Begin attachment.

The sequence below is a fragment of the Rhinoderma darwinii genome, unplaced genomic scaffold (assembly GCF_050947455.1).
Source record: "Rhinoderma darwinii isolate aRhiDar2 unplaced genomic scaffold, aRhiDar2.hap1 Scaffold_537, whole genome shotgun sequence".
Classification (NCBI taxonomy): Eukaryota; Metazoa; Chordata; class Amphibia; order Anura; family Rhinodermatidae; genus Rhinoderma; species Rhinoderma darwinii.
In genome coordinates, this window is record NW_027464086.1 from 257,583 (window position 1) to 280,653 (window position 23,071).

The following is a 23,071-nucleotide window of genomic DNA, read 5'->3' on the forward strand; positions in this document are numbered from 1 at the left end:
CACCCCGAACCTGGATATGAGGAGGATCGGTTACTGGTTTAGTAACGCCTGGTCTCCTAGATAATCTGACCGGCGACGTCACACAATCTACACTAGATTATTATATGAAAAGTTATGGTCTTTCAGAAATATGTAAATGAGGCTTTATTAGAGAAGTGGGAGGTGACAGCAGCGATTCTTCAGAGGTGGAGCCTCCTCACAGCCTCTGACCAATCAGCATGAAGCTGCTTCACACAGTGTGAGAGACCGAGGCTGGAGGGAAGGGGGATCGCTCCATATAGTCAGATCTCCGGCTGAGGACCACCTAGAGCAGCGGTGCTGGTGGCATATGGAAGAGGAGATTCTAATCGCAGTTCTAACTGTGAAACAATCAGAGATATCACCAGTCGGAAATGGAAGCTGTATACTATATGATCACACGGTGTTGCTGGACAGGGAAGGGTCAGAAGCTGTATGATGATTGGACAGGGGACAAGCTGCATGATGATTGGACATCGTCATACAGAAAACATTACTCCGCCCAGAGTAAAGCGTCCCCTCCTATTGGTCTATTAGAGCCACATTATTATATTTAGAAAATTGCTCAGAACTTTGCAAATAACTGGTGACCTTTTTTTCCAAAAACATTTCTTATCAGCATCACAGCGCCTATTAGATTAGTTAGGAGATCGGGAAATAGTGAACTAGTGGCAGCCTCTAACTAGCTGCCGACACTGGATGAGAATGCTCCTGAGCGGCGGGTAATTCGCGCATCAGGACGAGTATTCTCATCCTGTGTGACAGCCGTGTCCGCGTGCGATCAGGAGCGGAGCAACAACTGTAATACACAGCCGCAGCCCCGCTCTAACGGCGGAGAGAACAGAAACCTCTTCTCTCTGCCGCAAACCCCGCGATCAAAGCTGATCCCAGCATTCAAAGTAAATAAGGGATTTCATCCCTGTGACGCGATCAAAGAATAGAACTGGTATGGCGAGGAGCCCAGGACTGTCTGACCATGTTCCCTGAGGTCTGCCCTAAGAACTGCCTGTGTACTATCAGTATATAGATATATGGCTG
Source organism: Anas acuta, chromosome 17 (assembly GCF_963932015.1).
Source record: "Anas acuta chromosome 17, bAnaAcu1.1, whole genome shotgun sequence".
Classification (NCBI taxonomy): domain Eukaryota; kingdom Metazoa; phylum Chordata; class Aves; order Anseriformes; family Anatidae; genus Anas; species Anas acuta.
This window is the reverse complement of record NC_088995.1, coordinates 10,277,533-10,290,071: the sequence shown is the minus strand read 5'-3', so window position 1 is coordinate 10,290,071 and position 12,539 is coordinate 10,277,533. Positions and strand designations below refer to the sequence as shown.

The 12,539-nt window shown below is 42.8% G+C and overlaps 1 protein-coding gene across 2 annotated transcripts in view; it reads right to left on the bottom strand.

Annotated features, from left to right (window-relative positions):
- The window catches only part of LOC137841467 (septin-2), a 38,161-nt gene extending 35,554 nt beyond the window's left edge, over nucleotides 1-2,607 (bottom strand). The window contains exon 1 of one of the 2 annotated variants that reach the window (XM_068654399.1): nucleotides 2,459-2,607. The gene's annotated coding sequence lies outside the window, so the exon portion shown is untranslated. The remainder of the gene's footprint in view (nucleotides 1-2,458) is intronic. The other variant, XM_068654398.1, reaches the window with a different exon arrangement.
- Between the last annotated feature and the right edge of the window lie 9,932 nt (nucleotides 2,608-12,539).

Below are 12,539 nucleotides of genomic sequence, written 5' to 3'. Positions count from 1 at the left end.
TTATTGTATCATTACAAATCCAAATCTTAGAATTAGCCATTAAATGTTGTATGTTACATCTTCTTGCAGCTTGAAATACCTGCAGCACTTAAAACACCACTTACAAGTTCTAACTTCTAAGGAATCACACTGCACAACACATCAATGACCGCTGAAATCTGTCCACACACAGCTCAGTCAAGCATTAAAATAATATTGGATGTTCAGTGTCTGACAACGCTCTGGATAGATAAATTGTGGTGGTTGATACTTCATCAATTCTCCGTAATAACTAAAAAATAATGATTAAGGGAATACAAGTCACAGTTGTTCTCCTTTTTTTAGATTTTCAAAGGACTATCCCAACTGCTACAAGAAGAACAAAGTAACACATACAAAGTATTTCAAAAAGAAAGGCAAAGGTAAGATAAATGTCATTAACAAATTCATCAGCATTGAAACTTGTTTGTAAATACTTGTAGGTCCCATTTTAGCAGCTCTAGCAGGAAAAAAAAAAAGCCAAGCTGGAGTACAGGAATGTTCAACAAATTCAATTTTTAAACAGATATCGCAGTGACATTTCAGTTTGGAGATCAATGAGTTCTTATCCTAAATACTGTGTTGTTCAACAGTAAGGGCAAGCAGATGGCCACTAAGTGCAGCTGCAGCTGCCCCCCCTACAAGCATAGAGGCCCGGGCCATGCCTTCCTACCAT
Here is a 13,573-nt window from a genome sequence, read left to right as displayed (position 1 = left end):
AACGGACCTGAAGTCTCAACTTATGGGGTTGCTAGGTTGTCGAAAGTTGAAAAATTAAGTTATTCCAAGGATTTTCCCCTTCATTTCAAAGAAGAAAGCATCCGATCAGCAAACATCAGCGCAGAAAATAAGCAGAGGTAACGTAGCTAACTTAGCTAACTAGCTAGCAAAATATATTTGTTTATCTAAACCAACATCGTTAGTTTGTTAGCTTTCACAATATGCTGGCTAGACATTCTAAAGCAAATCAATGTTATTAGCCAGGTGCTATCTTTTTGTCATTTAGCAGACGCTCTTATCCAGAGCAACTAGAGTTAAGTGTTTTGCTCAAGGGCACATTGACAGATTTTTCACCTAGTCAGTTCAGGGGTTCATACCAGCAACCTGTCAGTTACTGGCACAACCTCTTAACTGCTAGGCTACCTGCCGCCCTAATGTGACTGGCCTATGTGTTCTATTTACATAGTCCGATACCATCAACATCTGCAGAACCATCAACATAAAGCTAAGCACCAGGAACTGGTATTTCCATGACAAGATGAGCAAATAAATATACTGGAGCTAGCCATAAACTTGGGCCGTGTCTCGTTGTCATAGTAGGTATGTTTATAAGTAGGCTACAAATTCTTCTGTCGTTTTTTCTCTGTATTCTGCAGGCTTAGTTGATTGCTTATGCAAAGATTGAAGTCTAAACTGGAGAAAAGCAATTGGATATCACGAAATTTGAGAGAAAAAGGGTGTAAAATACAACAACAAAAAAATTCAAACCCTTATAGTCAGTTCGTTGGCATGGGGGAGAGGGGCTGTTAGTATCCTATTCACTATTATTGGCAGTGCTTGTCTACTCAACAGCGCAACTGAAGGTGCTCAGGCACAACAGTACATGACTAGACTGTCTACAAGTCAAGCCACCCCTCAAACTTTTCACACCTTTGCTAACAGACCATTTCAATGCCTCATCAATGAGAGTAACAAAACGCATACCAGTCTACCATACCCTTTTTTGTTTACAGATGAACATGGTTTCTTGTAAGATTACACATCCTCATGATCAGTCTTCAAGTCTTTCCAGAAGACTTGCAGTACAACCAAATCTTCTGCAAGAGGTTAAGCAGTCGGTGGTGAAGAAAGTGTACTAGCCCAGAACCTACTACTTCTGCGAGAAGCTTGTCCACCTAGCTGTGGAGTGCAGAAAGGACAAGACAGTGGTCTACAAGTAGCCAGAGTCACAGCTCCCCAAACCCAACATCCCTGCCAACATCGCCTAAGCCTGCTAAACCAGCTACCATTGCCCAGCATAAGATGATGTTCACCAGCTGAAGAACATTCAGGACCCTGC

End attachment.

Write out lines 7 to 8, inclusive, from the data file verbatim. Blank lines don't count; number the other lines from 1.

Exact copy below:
Source organism: Anas acuta, chromosome 17 (assembly GCF_963932015.1).
Source record: "Anas acuta chromosome 17, bAnaAcu1.1, whole genome shotgun sequence".